New research suggests aluminum exposure contributes to dementia, but there is plenty you can do to lower your risk.
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Aluminum is one of the most widely used metals in the world. Consider your morning commute: You hop into your car, where you’re protected from the elements by aluminum body panels. You sip your morning coffee from an aluminum travel mug. You arrive at your desk and pry open your laptop’s aluminum case to check your email.
All of this exposure to aluminum, however, may come at a cost. Research suggests that the metal — a known neurotoxin — builds up in the brain over time, contributing to Alzheimer’s disease and other neurodegenerative conditions.
Writing in a recent issue of The Lancet, neuroscientist Chris Exley made an impassioned case that the modern Aluminum Age, as he calls it, plays a significant role in neurodegenerative diseases. We overlook these risks because aluminum is so common, Exley argued. But there are several explanations for how aluminum may contribute to Alzheimer’s disease. For one, aluminum encourages proteins called amyloids to clump together in the brain, which is a key feature of Alzheimer’s disease. This accumulation may block signals between nerve cells or lead to changes that destroy brain cells.
Aluminum is toxic to the brain, just like mercury, lead, and arsenic, said neurologist David Perlmutter, MD, author of Grain Brain and the Grain Brain Cookbook, in an interview with Yahoo Health. “Over the past 20 years there have been several important research publications that have drawn conclusions relating Alzheimer’s disease to aluminum exposure,” he added. Studies have linked higher aluminum content in drinking water to higher rates of Alzheimer’s disease, for example. And one of the most promising Alzheimer’s therapies involves removing aluminum from the body, providing evidence that the two are closely connected, according to a research review in Frontiers in Aging Neuroscience.
Five Tips to Keep Your Brain Sharp
Because aluminum is so pervasive, it’s nearly impossible to avoid completely. But taking certain steps can significantly lower your risk of developing dementia. “The truth of the matter is that there is no treatment for dementia now or at any time in the foreseeable future, and yet dementia, for the most part, is strongly related to lifestyle choices such as diet, exercise, and even preventing head trauma,” said Perlmutter. “This is powerful information as it puts dementia into the same category as heart disease, for example, in which everyone seems to be very aware of the fact that there are things we can do to prevent that issue.”
If you’re looking to keep your dome healthy, lowering your exposure to aluminum is one course of action, but it’s not the most important one. “These studies on aluminum are intriguing but are in no way as significant as other important and modifiable risk factors for Alzheimer’s disease for which there is profound support in the medical literature,” Perlmutter said.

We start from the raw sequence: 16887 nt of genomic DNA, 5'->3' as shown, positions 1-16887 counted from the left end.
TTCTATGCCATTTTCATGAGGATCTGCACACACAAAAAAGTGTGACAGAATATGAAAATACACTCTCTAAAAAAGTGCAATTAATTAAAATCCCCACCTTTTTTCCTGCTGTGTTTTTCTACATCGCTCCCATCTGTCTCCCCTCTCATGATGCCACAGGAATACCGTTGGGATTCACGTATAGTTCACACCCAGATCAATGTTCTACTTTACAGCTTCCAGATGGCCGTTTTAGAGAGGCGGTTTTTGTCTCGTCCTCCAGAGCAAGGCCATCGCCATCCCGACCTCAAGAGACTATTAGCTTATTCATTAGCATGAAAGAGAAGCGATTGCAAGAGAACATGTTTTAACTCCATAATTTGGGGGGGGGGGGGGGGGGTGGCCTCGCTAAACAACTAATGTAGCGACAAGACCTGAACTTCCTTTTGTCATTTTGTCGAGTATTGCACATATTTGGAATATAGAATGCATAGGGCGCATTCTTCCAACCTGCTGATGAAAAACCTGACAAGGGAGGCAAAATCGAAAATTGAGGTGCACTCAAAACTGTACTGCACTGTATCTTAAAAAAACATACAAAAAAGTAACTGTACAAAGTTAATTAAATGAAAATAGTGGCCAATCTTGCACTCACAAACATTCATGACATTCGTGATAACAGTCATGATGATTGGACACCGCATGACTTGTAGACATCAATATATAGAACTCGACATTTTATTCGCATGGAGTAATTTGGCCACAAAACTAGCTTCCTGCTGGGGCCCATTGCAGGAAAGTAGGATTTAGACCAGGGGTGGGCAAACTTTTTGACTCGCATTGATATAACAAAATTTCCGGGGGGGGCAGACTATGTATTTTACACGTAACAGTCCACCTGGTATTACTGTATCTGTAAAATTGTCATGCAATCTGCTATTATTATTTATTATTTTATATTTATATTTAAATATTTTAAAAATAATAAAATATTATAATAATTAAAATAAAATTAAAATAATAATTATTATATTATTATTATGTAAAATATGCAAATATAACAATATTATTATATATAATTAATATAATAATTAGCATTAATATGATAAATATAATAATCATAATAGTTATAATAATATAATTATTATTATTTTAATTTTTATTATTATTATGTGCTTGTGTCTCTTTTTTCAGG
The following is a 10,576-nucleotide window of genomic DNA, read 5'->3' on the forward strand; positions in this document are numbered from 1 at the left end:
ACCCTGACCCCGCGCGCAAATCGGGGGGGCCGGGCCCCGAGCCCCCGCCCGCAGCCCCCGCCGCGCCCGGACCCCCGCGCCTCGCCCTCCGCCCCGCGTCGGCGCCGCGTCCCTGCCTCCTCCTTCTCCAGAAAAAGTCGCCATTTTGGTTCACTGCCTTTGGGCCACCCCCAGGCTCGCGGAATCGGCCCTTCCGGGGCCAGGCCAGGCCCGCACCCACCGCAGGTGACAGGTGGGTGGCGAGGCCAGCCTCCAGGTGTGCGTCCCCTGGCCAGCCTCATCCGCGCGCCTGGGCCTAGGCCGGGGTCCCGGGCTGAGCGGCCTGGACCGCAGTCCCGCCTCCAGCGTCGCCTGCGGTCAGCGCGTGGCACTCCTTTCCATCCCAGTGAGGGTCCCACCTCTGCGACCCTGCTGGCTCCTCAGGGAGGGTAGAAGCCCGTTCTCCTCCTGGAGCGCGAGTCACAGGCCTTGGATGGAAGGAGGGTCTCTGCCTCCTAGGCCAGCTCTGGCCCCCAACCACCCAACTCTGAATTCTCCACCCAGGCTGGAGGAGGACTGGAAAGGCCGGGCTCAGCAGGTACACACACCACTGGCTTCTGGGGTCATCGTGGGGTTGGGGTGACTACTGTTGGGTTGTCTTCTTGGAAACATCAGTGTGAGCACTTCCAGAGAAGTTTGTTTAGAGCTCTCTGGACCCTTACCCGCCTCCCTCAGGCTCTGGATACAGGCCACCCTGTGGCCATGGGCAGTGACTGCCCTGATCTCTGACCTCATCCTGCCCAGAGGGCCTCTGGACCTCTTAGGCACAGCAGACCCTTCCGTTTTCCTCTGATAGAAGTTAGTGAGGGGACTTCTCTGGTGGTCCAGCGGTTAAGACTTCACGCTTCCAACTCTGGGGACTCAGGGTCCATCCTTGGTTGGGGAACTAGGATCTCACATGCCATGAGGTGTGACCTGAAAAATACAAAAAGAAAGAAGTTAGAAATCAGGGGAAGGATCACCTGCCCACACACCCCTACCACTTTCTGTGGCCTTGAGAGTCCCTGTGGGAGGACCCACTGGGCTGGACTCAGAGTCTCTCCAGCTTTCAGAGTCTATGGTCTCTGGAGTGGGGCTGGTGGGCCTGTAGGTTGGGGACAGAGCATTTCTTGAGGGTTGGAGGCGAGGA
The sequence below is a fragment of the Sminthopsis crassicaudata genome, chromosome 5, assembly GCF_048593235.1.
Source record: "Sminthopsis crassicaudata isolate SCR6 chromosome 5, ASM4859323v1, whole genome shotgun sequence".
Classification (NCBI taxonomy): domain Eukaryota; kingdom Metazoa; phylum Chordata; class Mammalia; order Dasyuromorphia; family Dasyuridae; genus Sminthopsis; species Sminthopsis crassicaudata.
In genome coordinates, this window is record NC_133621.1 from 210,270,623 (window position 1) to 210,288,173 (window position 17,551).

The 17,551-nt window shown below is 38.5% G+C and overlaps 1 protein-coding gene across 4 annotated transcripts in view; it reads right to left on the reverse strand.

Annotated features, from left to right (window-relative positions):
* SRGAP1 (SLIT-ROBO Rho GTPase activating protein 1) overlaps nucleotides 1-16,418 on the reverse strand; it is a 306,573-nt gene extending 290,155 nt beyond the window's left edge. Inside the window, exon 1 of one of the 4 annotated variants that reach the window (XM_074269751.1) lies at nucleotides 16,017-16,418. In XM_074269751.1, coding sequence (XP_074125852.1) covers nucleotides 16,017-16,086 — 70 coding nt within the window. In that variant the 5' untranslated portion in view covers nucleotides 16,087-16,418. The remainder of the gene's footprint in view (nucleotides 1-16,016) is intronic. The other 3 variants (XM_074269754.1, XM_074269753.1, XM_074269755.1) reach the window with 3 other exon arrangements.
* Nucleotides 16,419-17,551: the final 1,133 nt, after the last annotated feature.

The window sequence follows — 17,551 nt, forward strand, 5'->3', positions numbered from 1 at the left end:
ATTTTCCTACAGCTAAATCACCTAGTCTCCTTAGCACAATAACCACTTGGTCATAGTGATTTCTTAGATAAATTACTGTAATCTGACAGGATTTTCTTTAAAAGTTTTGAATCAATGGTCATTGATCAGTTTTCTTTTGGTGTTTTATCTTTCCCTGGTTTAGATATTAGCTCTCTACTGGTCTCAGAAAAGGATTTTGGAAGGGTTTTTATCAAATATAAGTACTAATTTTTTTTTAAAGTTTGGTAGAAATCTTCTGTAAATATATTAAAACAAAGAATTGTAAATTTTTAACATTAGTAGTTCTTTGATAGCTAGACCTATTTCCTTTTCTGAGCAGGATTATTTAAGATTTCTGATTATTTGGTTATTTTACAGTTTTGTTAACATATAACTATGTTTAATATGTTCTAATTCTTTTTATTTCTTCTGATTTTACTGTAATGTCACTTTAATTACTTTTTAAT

Follow these tips to reduce your risk for dementia and keep your brain healthy as you age:
1) Watch your blood sugar. “Even mild elevations of blood sugar, well below the threshold for making a diagnosis of diabetes, have now been demonstrated to significantly correlate with the risk of developing dementia,” said Perlmutter. To keep blood sugar under control, limit the amount of carbohydrates you consume and choose healthy fats such as olive oil, coconut oil, nuts, and seeds. If you choose to eat meat, pick grass-fed beef and wild fish, which are higher in heart-healthy omega-3 fatty acids.
2) Keep up with cardio. “Physical activity is a wonderful brain activity,” Douglas Scharre, MD, director of the division of cognitive neurology at Ohio State University, told Yahoo Health. Aerobic activity can make your brain more resilient against developing dementia, studies suggest. Perlmutter recommended at least 20 minutes of sustained aerobic activity each day, such as running, brisk walking, or bike riding.
3) Protect your noggin. Even mild head trauma early in life — a hard knock during a high school football game or a rough crash while rollerblading — can set the stage for dementia later on, Perlmutter said. The simple fix: Always wear a helmet when biking, skateboarding, or rollerblading.
4) Sip mineral water. Silicon is a common mineral in tap and bottled water. It also chemically counteracts aluminum and is given to patients to treat acute aluminum poisoning. A 2013 study in the Journal of Alzheimer’s Disease found that drinking mineral water with silicon helped flush aluminum from the body. Check the label on your bottled water, which should list the minerals it contains.
5) Lower your cholesterol. If your cholesterol levels are high, getting them under control may reduce your risk for dementia. “In studies where large groups of people were followed for many years, people in midlife who were taking cholesterol-lowering statin drugs reduced their risk for dementia and Alzheimer’s disease by about 60 to 70 percent compared to those who weren’t taking statins for elevated cholesterol,” said Scharre. Keep your heart and head happy with these five tips to lower your cholesterol levels.
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